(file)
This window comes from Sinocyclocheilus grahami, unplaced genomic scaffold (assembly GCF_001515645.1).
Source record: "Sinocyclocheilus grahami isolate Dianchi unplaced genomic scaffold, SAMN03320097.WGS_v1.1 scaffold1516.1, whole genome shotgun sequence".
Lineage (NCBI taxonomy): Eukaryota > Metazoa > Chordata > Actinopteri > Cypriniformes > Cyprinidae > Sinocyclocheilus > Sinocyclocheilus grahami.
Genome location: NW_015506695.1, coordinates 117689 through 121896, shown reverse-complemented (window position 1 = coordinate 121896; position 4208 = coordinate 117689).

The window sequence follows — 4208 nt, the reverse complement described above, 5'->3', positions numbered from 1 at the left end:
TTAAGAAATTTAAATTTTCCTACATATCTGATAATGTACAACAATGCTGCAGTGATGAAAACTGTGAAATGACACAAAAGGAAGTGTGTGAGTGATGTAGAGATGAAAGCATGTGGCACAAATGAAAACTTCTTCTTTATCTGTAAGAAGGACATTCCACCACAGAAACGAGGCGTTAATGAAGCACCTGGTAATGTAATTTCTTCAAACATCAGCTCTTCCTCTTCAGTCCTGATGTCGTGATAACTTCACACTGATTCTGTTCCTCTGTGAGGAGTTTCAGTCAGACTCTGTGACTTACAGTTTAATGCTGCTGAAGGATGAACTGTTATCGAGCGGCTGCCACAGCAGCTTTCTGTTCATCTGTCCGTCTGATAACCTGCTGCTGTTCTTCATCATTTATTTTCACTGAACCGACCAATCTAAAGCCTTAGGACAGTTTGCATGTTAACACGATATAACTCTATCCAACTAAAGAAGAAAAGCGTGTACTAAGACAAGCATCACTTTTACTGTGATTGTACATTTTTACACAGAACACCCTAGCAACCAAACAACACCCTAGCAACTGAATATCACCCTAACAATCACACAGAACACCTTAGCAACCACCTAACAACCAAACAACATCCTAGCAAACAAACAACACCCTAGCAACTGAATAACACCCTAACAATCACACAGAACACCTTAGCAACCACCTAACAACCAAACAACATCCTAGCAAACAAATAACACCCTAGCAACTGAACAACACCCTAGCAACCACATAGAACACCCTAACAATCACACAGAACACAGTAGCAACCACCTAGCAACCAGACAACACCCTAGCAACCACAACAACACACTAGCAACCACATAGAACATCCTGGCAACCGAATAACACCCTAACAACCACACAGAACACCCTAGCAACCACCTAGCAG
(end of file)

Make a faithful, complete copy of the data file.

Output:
This window comes from Sinocyclocheilus grahami, unplaced genomic scaffold (assembly GCF_001515645.1).
Source record: "Sinocyclocheilus grahami isolate Dianchi unplaced genomic scaffold, SAMN03320097.WGS_v1.1 scaffold1516.1, whole genome shotgun sequence".
Lineage (NCBI taxonomy): Eukaryota > Metazoa > Chordata > Actinopteri > Cypriniformes > Cyprinidae > Sinocyclocheilus > Sinocyclocheilus grahami.
Genome location: NW_015506695.1, coordinates 117689 through 121896, shown reverse-complemented (window position 1 = coordinate 121896; position 4208 = coordinate 117689).

The window sequence follows — 4208 nt, the reverse complement described above, 5'->3', positions numbered from 1 at the left end:
TTAAGAAATTTAAATTTTCCTACATATCTGATAATGTACAACAATGCTGCAGTGATGAAAACTGTGAAATGACACAAAAGGAAGTGTGTGAGTGATGTAGAGATGAAAGCATGTGGCACAAATGAAAACTTCTTCTTTATCTGTAAGAAGGACATTCCACCACAGAAACGAGGCGTTAATGAAGCACCTGGTAATGTAATTTCTTCAAACATCAGCTCTTCCTCTTCAGTCCTGATGTCGTGATAACTTCACACTGATTCTGTTCCTCTGTGAGGAGTTTCAGTCAGACTCTGTGACTTACAGTTTAATGCTGCTGAAGGATGAACTGTTATCGAGCGGCTGCCACAGCAGCTTTCTGTTCATCTGTCCGTCTGATAACCTGCTGCTGTTCTTCATCATTTATTTTCACTGAACCGACCAATCTAAAGCCTTAGGACAGTTTGCATGTTAACACGATATAACTCTATCCAACTAAAGAAGAAAAGCGTGTACTAAGACAAGCATCACTTTTACTGTGATTGTACATTTTTACACAGAACACCCTAGCAACCAAACAACACCCTAGCAACTGAATATCACCCTAACAATCACACAGAACACCTTAGCAACCACCTAACAACCAAACAACATCCTAGCAAACAAACAACACCCTAGCAACTGAATAACACCCTAACAATCACACAGAACACCTTAGCAACCACCTAACAACCAAACAACATCCTAGCAAACAAATAACACCCTAGCAACTGAACAACACCCTAGCAACCACATAGAACACCCTAACAATCACACAGAACACAGTAGCAACCACCTAGCAACCAGACAACACCCTAGCAACCACAACAACACACTAGCAACCACATAGAACATCCTGGCAACCGAATAACACCCTAACAACCACACAGAACACCCTAGCAACCACCTAGCAG